There are a number of ideas about where the Moon came from, but, based on orbital mechanics, the accepted theory is that about 150 million years after the Solar System formed some 4.6 billion years ago, the primordial Earth was struck by an object the size of Mars called Theia. Out of the debris of this massive impact, the Moon was formed.

This theory fit most of the facts, but not all of them. In particular, it didn't fit with the composition of isotopes found on the Earth and Moon. Isotopes are a very useful for finding where things come from because their ratios are pretty much set at an object's place of origin like a nuclear bar code. By proper measurement, scientists can tell everything from whether a meteor came from Mars to which farm a chicken was raised on. Unfortunately, the Moon turned out to be a bit of a poser.

If the Moon was created by Theia striking the Earth, then the the isotope ratios of the Earth and Moon should be very different, but they're not. They're similar – too similar to have a separate origin.

Scientists at the University of Maryland (UMD) have shed light on this mystery by analyzing the isotopic “fingerprints” of rock samples brought back by the Apollo 16 mission in 1972 – in particular, by measuring the isotopes of tungsten present and comparing them with those on Earth.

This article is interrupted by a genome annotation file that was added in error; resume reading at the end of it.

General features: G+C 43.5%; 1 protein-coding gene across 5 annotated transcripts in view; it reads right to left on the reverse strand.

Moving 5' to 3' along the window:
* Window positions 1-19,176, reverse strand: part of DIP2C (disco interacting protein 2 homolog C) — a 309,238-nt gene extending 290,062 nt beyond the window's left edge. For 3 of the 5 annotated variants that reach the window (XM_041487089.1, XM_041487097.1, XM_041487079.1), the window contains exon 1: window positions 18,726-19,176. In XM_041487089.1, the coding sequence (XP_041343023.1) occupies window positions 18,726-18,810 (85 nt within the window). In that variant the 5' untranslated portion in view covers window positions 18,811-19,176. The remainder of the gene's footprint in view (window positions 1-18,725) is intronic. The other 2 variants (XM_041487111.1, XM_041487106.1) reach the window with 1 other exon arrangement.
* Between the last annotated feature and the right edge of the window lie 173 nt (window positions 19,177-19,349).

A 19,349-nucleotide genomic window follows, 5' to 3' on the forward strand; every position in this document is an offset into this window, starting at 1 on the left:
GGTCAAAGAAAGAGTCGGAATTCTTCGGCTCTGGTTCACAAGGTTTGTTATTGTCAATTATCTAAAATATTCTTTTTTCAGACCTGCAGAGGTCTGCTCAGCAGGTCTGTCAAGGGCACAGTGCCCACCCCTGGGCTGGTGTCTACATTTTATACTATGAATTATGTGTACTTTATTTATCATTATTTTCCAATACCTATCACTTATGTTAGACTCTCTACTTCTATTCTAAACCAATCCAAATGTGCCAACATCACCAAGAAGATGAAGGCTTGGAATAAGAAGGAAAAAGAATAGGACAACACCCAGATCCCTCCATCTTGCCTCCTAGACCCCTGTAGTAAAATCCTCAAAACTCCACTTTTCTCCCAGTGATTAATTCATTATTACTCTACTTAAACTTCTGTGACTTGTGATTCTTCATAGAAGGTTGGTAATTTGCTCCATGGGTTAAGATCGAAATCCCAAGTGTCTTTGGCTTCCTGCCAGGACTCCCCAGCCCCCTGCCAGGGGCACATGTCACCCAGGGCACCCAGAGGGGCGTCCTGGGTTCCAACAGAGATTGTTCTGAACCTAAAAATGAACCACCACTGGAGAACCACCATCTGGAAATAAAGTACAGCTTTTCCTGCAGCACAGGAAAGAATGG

The team says that the impact was so severe that it formed a cloud of dust from the Earth and Theia that mixed thoroughly, then coalesced into the Moon as it cooled, giving it a composition very similar to the Earth's mantle. The result was the outer surfaces of the Earth and Moon were formed of a mixture of the same materials, resulting in the same isotopic levels.

There is more to solving the puzzle, however. After the Earth and Moon formed, more material continued to bombard them, but the Earth collected most of this debris. The clever bit is that this new material was light on the isotope tungsten-182. Because of this, the scientists expected to find comparatively less tungsten-182 on Earth than on the Moon, which turned out to be the case.

"The small, but significant, difference in the tungsten isotopic composition between Earth and the Moon perfectly corresponds to the different amounts of material gathered by Earth and the Moon post-impact," says Richard Walker, a professor of geology at UMD. "This means that, right after the Moon formed, it had exactly the same isotopic composition as Earth’s mantle."

The UMD findings were published this month in Nature.

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